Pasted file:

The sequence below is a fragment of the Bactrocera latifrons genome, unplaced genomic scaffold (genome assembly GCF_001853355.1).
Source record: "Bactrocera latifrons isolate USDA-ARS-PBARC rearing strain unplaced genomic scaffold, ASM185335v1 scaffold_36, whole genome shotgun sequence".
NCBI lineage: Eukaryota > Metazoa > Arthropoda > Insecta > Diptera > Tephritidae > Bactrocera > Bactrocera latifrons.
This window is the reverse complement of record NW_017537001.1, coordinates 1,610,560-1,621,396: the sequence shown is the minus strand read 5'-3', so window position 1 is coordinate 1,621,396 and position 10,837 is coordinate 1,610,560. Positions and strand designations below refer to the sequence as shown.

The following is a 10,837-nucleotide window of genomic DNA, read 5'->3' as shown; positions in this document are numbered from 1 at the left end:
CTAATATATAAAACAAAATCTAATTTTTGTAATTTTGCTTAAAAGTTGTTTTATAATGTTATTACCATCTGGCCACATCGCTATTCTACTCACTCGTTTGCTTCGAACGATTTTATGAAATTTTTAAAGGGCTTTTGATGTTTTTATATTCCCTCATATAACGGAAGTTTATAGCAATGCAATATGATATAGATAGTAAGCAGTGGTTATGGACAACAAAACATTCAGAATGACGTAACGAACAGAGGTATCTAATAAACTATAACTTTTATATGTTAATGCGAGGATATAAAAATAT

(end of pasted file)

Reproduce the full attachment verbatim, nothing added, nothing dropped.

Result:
The sequence below is a fragment of the Bactrocera latifrons genome, unplaced genomic scaffold (genome assembly GCF_001853355.1).
Source record: "Bactrocera latifrons isolate USDA-ARS-PBARC rearing strain unplaced genomic scaffold, ASM185335v1 scaffold_36, whole genome shotgun sequence".
NCBI lineage: Eukaryota > Metazoa > Arthropoda > Insecta > Diptera > Tephritidae > Bactrocera > Bactrocera latifrons.
This window is the reverse complement of record NW_017537001.1, coordinates 1,610,560-1,621,396: the sequence shown is the minus strand read 5'-3', so window position 1 is coordinate 1,621,396 and position 10,837 is coordinate 1,610,560. Positions and strand designations below refer to the sequence as shown.

The following is a 10,837-nucleotide window of genomic DNA, read 5'->3' as shown; positions in this document are numbered from 1 at the left end:
CTAATATATAAAACAAAATCTAATTTTTGTAATTTTGCTTAAAAGTTGTTTTATAATGTTATTACCATCTGGCCACATCGCTATTCTACTCACTCGTTTGCTTCGAACGATTTTATGAAATTTTTAAAGGGCTTTTGATGTTTTTATATTCCCTCATATAACGGAAGTTTATAGCAATGCAATATGATATAGATAGTAAGCAGTGGTTATGGACAACAAAACATTCAGAATGACGTAACGAACAGAGGTATCTAATAAACTATAACTTTTATATGTTAATGCGAGGATATAAAAATAT